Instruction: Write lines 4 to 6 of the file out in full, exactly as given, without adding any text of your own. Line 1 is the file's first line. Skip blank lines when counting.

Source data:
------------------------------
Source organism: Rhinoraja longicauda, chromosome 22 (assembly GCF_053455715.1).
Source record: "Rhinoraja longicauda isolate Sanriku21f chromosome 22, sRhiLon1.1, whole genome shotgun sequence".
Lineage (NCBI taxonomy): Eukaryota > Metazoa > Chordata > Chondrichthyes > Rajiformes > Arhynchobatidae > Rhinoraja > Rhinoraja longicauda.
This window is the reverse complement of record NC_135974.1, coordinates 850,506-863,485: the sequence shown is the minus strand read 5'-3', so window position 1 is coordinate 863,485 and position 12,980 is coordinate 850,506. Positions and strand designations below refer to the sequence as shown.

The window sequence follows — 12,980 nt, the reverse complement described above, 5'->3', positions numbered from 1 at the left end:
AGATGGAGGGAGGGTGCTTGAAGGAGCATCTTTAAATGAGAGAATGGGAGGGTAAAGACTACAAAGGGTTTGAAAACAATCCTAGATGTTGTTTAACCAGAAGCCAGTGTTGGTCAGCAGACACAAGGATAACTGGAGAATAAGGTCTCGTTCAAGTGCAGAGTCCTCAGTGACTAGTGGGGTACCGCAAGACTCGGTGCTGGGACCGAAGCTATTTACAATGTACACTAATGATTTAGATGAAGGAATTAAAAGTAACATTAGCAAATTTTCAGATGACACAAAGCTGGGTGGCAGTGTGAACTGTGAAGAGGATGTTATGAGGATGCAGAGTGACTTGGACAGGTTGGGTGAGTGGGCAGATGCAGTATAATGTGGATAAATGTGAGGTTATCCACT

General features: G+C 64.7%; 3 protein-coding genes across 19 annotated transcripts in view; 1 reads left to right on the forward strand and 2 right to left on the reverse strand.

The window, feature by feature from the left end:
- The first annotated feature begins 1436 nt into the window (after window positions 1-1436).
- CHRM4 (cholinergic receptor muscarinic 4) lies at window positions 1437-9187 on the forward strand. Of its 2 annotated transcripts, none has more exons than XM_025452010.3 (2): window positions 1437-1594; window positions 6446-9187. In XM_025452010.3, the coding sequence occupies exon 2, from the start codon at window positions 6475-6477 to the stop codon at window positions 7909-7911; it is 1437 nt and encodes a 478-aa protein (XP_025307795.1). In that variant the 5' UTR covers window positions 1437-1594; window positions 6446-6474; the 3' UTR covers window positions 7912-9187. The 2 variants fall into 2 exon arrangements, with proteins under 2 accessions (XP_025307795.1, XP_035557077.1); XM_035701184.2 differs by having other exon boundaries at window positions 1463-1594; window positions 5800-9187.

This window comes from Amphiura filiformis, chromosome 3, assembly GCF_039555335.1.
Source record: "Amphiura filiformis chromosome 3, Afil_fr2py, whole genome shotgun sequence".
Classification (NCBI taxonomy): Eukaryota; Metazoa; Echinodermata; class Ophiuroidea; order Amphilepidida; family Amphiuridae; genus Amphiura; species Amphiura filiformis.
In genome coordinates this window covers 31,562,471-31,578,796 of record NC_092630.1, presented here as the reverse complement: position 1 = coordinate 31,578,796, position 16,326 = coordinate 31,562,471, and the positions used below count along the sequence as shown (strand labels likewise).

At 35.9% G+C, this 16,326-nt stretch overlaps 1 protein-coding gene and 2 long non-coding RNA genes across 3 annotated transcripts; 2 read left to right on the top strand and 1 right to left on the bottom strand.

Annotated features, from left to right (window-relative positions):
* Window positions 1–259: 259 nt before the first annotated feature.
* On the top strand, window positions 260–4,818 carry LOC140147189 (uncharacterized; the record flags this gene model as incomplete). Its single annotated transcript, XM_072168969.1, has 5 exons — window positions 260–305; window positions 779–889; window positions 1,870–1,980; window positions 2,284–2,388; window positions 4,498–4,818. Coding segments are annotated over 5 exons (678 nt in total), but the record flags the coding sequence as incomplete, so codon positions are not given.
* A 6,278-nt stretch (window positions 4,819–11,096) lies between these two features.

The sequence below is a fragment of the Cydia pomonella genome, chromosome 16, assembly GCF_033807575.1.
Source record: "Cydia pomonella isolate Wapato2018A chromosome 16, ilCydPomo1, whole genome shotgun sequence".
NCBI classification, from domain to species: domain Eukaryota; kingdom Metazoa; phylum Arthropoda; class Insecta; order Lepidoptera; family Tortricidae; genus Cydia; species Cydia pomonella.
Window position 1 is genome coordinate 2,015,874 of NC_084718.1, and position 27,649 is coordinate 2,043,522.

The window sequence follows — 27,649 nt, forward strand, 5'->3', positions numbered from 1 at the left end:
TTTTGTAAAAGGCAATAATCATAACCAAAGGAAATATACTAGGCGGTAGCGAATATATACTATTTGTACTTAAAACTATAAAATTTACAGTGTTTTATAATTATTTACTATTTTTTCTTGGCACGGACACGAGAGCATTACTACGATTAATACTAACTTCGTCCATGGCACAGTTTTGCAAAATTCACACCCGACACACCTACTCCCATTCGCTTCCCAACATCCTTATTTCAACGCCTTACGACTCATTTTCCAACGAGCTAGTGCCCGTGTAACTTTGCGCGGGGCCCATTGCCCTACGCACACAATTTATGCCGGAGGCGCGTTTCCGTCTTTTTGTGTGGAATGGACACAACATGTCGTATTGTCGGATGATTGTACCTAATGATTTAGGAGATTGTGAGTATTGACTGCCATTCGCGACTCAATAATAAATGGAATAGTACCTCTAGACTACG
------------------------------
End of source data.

This window is the reverse complement of record NC_135974.1, coordinates 850,506-863,485: the sequence shown is the minus strand read 5'-3', so window position 1 is coordinate 863,485 and position 12,980 is coordinate 850,506. Positions and strand designations below refer to the sequence as shown.

The window sequence follows — 12,980 nt, the reverse complement described above, 5'->3', positions numbered from 1 at the left end:
AGATGGAGGGAGGGTGCTTGAAGGAGCATCTTTAAATGAGAGAATGGGAGGGTAAAGACTACAAAGGGTTTGAAAACAATCCTAGATGTTGTTTAACCAGAAGCCAGTGTTGGTCAGCAGACACAAGGATAACTGGAGAATAAGGTCTCGTTCAAGTGCAGAGTCCTCAGTGACTAGTGGGGTACCGCAAGACTCGGTGCTGGGACCGAAGCTATTTACAATGTACACTAATGATTTAGATGAAGGAATTAAAAGTAACATTAGCAAATTTTCAGATGACACAAAGCTGGGTGGCAGTGTGAACTGTGAAGAGGATGTTATGAGGATGCAGAGTGACTTGGACAGGTTGGGTGAGTGGGCAGATGCAGTATAATGTGGATAAATGTGAGGTTATCCACT